The book also makes efforts to chart contemporaneous events in the history of the local tribes and also the ripple effects of the expedition – such as the identification by the community and subsequent killing of a witch who was thought to have caused the correct conditions for the death of a local man killed at the hands of the expedition. It also explores the possible reasons that the expedition unfolded the way it did and considers its impact on the subsequent history of the area.
This book was a total surprise and a very exciting one. I had my own exploration into a subject I had little prior knowledge of and what I have gained other than a new found appreciation for the diversity of Papua New Guinea culture is that when it comes to cross cultural interactions it pays not to make assumptions. Read the book!
2) Getting to Yes: negotiating an agreement without giving in by Roger Fisher and William Ury
I found the second of my books on the furthest library shelf below eye line. In total contrast to the first book it is a practical manual that seeks to improve negotiation skills. The book takes the form of setting out an alternative to what it calls position based negotiation i.e. arguing based on saying “I want to have this wall come down and I want it now”. Instead it advocates creating a discussion in which focuses on what the interests of the parties are and finding a solution that suits both. It starts by stating why this needs to happen then explains how to do it and finishes with some potential challenges to the method in the form of questions and responses.
The book appealed to me as I already have a few books on negotiation (though mainly on hostage negotiation) and it seems on reading that it summarised their recommended method fairly succinctly with clear signposted information. I was familiar already with the concept of the need to focus attention on the problem as a mutual one to be fixed together rather than a win lose game. I appreciated gaining a clearer understanding from the book of the concept of ‘best alternative to a negotiated agreement’ (BATNA). I had met this concept elsewhere but the book, in my view, explained it and its significance more clearly than other books I have read.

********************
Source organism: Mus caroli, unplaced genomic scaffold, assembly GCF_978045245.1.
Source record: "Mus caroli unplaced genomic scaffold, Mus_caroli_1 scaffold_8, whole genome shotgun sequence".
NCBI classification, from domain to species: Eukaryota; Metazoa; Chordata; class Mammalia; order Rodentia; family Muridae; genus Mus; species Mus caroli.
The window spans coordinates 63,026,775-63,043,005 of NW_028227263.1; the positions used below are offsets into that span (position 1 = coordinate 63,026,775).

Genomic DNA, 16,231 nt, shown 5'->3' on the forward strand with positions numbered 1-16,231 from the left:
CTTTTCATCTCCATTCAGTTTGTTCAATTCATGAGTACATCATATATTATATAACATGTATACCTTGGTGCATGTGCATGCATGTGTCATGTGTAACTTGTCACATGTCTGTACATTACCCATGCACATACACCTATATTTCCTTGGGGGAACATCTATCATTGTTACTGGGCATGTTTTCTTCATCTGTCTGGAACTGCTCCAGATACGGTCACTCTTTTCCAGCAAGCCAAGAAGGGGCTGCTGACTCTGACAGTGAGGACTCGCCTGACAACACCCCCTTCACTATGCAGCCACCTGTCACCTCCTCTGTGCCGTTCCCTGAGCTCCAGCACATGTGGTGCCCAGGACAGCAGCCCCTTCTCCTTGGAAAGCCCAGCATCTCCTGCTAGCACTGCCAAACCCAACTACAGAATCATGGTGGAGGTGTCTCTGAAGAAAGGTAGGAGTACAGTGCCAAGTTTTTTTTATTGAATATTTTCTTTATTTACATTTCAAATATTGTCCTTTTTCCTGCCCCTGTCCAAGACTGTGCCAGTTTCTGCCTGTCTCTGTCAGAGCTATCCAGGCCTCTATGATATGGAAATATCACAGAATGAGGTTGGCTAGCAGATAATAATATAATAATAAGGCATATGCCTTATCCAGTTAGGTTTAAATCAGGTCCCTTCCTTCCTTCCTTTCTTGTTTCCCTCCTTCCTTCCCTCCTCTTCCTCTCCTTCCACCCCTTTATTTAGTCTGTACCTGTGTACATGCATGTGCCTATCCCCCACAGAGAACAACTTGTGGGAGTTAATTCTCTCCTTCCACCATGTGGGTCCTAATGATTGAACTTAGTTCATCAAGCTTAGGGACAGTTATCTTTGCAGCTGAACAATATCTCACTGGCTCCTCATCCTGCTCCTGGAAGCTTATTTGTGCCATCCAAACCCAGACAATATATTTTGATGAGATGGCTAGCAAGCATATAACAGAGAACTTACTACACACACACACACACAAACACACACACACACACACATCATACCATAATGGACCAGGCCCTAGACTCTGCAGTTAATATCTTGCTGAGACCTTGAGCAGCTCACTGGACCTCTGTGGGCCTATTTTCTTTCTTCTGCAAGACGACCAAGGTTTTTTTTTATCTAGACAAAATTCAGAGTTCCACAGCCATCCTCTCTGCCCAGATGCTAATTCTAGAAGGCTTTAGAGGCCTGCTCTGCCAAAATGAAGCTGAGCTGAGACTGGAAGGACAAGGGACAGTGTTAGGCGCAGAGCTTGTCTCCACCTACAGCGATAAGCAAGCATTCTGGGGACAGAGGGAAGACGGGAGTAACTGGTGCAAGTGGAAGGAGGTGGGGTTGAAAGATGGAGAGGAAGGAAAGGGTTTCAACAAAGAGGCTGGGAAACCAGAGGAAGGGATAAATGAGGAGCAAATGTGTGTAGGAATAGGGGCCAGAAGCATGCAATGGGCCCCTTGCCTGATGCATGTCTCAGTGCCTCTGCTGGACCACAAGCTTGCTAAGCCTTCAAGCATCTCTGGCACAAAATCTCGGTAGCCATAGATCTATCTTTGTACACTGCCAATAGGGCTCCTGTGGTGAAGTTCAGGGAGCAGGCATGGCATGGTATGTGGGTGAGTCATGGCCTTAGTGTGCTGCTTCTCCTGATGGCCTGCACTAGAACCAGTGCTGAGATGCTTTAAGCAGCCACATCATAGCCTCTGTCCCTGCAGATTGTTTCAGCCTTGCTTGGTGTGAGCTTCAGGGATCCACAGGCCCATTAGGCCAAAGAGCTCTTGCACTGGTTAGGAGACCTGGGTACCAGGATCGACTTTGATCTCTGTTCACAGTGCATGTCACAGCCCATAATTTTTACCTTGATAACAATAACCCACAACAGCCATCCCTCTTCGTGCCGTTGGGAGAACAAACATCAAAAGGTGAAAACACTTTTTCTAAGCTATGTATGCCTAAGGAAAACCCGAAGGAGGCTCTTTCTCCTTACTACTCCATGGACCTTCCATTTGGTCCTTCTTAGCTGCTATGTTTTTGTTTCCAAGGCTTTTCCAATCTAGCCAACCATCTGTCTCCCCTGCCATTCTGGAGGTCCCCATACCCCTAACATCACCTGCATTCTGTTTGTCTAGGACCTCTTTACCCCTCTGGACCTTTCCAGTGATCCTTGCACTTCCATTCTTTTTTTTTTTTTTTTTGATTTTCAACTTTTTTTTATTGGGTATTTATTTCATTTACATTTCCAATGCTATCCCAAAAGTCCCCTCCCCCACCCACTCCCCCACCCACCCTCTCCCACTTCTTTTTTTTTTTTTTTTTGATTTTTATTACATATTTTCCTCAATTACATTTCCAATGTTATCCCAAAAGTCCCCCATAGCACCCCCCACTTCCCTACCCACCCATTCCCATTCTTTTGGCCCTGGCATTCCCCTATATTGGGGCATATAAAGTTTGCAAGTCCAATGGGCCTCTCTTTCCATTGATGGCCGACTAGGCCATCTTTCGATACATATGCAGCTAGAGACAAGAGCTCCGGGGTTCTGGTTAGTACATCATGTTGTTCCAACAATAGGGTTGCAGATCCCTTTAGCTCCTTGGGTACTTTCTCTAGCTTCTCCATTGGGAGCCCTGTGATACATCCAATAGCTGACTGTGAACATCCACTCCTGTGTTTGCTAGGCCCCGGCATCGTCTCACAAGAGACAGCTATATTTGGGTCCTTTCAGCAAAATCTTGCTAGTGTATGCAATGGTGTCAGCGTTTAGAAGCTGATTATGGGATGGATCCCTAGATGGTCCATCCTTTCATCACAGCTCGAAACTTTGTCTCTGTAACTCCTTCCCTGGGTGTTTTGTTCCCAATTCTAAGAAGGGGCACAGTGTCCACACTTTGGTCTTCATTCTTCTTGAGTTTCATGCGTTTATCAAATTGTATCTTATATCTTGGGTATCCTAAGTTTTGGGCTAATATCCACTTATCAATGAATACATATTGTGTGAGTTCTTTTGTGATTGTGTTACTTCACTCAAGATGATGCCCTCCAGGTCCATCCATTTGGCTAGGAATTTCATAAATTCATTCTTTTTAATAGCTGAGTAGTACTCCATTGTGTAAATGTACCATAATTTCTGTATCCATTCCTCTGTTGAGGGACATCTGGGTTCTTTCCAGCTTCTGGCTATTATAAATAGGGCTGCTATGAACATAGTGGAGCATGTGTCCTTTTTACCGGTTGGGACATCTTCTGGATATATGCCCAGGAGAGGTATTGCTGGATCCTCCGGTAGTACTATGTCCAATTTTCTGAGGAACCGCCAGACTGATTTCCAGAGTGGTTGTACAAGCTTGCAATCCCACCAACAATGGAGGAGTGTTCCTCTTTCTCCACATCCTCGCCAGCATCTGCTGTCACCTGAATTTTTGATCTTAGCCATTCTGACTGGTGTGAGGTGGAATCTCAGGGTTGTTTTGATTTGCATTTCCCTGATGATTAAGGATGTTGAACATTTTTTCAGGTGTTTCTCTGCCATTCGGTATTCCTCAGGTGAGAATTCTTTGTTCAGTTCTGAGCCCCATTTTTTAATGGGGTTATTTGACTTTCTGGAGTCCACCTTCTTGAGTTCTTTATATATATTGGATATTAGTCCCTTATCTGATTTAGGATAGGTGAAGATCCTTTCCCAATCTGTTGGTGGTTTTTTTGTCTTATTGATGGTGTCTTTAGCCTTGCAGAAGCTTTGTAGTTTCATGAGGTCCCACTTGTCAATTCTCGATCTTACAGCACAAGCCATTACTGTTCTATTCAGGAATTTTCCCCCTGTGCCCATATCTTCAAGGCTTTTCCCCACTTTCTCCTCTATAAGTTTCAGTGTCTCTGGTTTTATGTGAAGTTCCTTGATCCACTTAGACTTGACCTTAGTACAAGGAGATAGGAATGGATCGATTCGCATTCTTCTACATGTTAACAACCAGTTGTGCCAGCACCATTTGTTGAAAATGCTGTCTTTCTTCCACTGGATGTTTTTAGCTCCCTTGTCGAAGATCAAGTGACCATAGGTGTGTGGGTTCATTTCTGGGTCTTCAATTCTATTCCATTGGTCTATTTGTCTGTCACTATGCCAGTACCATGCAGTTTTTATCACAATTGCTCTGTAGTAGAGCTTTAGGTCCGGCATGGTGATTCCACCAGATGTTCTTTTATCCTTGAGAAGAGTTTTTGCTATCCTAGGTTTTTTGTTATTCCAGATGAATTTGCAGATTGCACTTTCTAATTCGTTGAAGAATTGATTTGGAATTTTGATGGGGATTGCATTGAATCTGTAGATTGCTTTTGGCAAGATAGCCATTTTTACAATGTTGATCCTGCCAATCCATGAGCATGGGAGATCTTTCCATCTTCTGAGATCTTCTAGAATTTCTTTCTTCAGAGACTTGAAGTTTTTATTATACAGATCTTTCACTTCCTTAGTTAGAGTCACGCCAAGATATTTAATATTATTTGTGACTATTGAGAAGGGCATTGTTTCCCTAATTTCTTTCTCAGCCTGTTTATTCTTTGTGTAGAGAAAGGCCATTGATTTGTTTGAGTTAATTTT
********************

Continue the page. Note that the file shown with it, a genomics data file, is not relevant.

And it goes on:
One of the fun new concepts I came across in the book was ‘negotiation jujitsu’. This is the art of taking an unpalatable or belligerent offers and using it as a chance to understand the other side’s position further before subtly enabling the other party to see for themselves the problems with their position. I am looking forward to trying out this ‘jujitsu’ knowledge in future to smooth my own negotiations. There are several copies of the book in the library if you, like me, decide you are interested in picking up some negotiation basics.
I am now on to the next of the 5: The Spirit Level: Why Equality is better for Everyone by Richard Wilkinson and Kate Pickett, and have also snaffled International Relations: A Very Short Introduction by Paul Wilkinson and Critical Thinking Skills by Stella Cottrell as the last 2 books of the 5.
The scavenger hunt has also been an excuse to go and look at the library’s historical collection and hunt for stories about women involved in tropical medicine but that is a blog for another day.